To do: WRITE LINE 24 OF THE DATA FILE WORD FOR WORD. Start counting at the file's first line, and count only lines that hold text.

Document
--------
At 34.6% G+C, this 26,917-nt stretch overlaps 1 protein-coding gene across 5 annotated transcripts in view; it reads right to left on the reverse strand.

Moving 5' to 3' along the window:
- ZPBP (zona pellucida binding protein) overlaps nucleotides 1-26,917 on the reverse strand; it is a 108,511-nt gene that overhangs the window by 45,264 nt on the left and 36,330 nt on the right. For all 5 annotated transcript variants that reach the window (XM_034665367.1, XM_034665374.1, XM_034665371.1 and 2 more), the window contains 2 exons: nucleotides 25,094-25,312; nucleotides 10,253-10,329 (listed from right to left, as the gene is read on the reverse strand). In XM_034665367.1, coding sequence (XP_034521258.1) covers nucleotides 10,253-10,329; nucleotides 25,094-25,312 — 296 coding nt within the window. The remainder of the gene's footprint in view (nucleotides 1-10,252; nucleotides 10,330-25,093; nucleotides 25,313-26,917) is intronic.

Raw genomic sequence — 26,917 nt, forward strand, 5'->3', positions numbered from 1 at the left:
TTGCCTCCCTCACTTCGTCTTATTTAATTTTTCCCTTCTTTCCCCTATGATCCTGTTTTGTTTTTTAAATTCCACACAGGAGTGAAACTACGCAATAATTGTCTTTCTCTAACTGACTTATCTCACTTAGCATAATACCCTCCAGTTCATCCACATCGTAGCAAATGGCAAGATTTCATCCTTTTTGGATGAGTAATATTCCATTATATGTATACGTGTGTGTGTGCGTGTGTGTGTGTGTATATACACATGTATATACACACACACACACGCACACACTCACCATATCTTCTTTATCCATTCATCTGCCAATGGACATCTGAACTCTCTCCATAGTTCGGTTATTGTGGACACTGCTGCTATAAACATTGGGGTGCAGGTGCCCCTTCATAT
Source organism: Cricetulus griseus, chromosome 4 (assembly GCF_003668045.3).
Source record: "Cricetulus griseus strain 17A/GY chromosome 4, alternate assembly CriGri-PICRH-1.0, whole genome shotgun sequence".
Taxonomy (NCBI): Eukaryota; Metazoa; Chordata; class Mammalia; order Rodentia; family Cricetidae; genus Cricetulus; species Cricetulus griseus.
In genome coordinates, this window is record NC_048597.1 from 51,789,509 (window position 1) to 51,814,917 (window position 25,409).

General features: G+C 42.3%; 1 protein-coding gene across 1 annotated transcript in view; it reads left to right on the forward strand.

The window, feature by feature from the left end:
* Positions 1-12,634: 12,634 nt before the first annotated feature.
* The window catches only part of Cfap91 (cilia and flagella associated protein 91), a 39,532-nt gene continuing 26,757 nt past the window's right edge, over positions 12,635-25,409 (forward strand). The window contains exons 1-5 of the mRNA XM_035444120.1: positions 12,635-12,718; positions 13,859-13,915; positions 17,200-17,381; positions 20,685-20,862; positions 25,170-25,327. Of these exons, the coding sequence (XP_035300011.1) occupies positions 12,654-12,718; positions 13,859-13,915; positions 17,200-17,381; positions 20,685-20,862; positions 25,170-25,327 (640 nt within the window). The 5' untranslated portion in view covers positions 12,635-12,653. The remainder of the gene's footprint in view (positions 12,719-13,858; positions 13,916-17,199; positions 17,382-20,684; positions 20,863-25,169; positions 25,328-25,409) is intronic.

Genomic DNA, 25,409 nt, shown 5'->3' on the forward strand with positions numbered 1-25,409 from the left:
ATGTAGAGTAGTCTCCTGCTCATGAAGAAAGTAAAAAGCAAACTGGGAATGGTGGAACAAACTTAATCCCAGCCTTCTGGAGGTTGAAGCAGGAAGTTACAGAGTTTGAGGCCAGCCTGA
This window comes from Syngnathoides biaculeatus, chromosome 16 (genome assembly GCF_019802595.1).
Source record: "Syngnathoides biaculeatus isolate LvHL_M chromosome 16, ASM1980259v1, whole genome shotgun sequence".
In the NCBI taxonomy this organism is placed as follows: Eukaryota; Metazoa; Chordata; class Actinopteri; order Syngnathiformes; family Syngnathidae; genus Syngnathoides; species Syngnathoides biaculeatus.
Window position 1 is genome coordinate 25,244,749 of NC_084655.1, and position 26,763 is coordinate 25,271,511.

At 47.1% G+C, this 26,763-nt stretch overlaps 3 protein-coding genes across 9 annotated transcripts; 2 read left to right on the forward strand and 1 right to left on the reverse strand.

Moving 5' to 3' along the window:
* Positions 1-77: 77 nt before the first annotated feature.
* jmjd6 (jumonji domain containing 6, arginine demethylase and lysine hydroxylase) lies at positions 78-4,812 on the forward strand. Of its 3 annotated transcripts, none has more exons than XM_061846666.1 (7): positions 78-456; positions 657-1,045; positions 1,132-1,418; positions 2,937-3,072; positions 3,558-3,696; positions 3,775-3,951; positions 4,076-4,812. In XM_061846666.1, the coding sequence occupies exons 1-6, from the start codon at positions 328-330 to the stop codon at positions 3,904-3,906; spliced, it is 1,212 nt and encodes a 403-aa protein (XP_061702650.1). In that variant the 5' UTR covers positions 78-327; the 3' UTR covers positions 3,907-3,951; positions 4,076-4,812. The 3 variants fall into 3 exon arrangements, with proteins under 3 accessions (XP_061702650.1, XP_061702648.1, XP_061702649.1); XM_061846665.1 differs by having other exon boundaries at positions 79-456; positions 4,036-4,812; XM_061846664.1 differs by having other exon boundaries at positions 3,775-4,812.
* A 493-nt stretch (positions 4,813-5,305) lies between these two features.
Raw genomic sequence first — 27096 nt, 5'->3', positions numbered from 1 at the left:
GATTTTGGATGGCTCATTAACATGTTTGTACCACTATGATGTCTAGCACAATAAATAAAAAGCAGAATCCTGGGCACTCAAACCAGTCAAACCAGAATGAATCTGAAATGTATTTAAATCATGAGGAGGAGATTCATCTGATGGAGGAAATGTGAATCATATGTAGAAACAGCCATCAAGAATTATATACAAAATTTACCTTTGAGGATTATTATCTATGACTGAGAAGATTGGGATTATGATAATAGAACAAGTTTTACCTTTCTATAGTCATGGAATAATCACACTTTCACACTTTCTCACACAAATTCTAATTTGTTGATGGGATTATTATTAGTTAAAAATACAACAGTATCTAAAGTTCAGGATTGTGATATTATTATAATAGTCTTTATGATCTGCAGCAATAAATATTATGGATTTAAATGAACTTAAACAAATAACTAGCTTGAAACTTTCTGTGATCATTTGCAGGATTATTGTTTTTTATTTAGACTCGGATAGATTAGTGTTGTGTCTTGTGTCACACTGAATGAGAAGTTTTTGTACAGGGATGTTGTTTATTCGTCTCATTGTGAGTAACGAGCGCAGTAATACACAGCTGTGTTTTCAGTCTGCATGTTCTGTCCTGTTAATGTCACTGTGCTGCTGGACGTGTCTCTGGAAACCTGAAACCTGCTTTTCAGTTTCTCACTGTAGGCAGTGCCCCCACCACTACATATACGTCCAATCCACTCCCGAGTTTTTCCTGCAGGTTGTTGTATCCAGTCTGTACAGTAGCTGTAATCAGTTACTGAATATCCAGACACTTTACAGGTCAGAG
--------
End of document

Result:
* A 493-nt stretch (positions 4,813-5,305) lies between these two features.